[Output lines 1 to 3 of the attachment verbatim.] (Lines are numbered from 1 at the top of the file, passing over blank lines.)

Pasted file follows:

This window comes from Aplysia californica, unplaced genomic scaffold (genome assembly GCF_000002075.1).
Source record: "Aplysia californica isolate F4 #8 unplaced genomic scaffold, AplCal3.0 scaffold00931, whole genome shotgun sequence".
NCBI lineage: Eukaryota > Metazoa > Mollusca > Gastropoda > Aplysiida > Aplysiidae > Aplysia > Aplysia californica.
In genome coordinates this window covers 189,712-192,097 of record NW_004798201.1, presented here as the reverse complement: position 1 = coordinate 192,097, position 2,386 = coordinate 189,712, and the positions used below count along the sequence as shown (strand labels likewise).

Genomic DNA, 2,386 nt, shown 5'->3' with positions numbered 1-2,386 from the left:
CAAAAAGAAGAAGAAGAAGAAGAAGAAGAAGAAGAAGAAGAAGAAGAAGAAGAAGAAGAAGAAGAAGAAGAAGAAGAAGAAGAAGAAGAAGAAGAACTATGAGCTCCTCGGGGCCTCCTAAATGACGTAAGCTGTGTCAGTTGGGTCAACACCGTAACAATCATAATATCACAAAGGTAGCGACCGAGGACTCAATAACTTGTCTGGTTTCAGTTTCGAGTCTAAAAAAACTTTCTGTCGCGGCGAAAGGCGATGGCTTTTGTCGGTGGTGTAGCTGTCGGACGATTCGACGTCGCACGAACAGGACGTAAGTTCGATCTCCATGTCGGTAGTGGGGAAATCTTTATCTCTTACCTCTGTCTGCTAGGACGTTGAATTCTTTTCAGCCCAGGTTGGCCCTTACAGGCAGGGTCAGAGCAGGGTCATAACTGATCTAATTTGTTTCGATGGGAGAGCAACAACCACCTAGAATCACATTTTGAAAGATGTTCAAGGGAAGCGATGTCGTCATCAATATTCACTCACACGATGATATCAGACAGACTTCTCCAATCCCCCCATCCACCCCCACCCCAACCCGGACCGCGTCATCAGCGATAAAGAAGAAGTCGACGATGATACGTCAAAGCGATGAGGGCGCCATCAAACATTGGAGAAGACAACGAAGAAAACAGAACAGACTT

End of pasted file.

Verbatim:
This window comes from Aplysia californica, unplaced genomic scaffold (genome assembly GCF_000002075.1).
Source record: "Aplysia californica isolate F4 #8 unplaced genomic scaffold, AplCal3.0 scaffold00931, whole genome shotgun sequence".
NCBI lineage: Eukaryota > Metazoa > Mollusca > Gastropoda > Aplysiida > Aplysiidae > Aplysia > Aplysia californica.